To Love, Honor and Cherish: Protecting and Treasuring Wine through the Ages
Over time, the origins for many traditional winemaking practices seem to have acquired an almost divine aura that distorts more humble beginnings that reflect common sense choices based on available materials and know-how. Use of the liquid-tight wooden barrel for storing and aging wines, and use of the cork stopper instead of pitch as an air-tight seal were likely adopted as practical and sometimes unexpected improvements over previous methods. At this Science Pub, learn about the on-going evolution in wine packaging materials and how it might have been a response to the early discovery that air is the sworn enemy of wine!
Dr. Alan Bakalinsky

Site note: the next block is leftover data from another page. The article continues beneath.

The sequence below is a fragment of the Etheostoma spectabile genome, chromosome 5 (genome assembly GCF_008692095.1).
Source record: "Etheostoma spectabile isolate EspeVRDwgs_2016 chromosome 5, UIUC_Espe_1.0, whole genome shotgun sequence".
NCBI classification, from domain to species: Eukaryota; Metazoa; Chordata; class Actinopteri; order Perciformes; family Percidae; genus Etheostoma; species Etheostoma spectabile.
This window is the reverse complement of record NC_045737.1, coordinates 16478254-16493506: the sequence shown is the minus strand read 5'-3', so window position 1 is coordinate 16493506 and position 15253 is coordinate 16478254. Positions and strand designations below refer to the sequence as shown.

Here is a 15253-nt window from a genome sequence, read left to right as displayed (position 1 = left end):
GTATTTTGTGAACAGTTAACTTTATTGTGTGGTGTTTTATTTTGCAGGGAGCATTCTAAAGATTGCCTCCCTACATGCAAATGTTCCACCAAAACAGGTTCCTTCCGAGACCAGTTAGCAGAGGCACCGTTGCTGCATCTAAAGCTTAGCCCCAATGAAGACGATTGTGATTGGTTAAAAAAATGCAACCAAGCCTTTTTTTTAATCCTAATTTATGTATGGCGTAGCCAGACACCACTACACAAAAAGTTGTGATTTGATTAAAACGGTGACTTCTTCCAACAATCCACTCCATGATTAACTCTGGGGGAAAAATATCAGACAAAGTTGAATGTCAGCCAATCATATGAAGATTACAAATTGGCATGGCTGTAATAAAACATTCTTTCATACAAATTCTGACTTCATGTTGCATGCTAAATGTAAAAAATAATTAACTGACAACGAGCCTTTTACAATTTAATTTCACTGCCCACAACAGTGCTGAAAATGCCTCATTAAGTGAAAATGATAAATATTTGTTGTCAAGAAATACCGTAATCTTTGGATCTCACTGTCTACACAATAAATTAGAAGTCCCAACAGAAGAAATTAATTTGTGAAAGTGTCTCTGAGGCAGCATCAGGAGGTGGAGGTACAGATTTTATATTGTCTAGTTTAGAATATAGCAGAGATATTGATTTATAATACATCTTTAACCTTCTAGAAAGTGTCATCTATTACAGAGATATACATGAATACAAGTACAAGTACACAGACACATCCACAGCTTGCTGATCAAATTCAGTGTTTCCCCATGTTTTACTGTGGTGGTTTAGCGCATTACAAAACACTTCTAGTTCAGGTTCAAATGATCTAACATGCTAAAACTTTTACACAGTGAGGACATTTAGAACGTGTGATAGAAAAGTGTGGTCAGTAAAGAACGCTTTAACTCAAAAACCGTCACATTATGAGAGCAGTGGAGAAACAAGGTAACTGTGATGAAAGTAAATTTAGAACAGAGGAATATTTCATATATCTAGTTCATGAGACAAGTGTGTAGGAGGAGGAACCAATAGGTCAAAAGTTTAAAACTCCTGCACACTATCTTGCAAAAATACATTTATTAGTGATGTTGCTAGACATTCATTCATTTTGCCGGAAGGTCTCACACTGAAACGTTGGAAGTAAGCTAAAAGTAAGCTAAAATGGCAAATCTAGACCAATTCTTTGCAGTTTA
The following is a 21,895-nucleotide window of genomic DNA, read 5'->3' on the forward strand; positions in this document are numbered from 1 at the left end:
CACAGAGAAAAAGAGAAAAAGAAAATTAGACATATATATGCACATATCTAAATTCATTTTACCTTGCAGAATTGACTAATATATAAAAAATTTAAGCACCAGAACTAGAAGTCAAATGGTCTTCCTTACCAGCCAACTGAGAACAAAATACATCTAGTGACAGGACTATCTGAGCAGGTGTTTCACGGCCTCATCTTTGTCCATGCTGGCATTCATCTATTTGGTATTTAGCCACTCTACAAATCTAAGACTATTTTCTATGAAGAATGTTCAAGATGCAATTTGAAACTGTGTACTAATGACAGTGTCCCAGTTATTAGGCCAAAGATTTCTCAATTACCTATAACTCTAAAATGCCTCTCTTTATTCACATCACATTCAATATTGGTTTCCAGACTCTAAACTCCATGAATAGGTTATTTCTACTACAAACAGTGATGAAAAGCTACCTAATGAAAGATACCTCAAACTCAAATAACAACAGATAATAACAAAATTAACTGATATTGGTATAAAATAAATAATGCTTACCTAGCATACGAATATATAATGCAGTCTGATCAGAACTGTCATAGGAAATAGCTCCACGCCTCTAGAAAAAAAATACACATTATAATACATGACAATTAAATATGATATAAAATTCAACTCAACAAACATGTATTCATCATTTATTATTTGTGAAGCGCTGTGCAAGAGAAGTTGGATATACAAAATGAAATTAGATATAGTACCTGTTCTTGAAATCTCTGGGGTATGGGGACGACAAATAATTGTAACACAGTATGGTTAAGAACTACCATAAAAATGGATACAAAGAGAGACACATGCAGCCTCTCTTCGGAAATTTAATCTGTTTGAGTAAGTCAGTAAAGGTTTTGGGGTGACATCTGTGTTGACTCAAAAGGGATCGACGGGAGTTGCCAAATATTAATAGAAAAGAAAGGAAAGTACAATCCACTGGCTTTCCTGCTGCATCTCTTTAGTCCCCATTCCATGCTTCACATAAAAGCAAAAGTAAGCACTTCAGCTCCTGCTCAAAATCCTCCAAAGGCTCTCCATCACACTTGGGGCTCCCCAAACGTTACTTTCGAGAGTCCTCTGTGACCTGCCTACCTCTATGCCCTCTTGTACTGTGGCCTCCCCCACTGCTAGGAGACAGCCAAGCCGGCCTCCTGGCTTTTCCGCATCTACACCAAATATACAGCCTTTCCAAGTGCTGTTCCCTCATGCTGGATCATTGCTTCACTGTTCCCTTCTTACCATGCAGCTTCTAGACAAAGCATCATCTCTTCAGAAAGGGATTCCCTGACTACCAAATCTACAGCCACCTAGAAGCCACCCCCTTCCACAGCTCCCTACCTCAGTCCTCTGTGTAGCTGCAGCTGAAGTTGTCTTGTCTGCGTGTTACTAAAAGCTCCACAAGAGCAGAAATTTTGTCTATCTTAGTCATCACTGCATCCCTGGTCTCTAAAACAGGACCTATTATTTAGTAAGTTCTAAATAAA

is an associate professor of food science and technology and affiliate faculty in the departments of microbiology and biochemistry and biophysics at Oregon State University. He received his Ph.D. from the University of California, Davis in 1989. His research focuses on wine yeast (Saccharomyces cerevisiae
) whose indispensable role in the winemaking process was only recognized about 150 years ago. Humans have been making wine for the last 7,000 years, as suggested by archeological evidence, and if we imagine these years to span a single 24-hour day, yeast’s essential role would have been discovered only in the last half hour of that day! Dr. Bakalinsky’s laboratory is interested in understanding the specific contributions S. cerevisiae
makes to wine quality. In addition, he has a keen interest in better understanding and overcoming the barriers that interfere with microbial-mediated conversion of plant biomass to biofuels and bioproducts.